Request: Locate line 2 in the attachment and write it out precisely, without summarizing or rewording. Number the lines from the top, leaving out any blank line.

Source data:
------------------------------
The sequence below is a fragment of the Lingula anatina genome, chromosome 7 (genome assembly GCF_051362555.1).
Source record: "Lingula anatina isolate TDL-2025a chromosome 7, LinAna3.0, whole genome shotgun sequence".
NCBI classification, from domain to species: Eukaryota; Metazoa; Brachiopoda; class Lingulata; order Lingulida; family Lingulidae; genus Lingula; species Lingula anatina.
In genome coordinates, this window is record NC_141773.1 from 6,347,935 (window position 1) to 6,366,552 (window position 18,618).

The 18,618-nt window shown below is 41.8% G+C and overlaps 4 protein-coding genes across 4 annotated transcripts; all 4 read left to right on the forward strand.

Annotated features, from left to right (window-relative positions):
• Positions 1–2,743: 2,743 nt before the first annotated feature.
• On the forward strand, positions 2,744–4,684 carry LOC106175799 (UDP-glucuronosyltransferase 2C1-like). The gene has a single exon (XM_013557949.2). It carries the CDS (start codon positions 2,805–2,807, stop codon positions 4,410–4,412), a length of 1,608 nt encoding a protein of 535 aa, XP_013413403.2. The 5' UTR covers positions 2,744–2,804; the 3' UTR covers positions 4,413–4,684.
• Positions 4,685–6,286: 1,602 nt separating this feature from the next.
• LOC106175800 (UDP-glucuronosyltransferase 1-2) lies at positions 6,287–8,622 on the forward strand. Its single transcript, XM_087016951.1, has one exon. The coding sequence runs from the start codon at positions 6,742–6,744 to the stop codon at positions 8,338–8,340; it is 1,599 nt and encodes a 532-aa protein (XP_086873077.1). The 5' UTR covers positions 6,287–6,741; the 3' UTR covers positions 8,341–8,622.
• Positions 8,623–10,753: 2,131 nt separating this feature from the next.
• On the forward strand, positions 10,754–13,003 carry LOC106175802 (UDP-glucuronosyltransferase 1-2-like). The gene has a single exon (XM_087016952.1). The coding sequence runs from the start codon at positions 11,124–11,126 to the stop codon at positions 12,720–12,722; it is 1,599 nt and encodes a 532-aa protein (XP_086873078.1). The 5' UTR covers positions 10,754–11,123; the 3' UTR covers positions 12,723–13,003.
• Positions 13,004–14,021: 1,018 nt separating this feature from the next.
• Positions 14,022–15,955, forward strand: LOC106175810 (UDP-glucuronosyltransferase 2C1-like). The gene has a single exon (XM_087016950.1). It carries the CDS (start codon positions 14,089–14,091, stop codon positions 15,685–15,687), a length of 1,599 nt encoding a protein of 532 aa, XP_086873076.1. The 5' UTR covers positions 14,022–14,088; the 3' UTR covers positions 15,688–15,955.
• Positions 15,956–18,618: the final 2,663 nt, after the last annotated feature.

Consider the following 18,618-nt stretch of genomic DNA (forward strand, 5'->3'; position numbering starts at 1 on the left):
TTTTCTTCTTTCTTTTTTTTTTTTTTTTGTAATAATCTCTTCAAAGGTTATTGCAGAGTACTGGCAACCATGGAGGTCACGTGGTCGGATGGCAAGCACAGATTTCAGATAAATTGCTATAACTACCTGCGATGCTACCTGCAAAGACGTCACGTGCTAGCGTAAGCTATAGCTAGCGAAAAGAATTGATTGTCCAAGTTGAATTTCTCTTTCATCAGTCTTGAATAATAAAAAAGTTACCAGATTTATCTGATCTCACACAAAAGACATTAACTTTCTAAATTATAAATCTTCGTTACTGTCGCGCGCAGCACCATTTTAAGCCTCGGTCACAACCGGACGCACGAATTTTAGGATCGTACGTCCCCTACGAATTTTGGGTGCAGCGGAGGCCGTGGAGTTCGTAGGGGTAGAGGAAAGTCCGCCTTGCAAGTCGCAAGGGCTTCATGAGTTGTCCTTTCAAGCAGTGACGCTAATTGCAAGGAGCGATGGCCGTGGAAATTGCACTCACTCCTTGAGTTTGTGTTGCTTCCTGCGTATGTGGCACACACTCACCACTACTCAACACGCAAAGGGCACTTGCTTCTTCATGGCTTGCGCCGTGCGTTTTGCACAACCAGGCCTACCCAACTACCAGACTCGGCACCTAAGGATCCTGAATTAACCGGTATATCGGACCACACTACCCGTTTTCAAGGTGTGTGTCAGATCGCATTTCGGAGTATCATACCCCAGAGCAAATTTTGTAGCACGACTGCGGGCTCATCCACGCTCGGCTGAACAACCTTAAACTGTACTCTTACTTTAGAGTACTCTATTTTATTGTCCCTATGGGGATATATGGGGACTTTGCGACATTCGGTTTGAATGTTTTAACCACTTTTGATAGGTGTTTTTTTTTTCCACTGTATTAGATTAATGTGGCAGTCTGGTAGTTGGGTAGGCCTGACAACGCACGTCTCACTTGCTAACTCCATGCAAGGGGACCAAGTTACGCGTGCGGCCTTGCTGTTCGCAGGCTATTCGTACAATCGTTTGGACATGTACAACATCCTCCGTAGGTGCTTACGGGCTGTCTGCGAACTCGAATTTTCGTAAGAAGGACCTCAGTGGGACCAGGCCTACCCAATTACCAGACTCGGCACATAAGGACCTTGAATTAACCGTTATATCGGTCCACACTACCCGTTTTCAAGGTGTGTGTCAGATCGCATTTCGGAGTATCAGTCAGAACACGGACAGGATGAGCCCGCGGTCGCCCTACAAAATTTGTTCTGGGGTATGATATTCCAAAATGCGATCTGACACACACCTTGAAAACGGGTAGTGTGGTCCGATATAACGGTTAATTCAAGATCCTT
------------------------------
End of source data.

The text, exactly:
Source record: "Lingula anatina isolate TDL-2025a chromosome 7, LinAna3.0, whole genome shotgun sequence".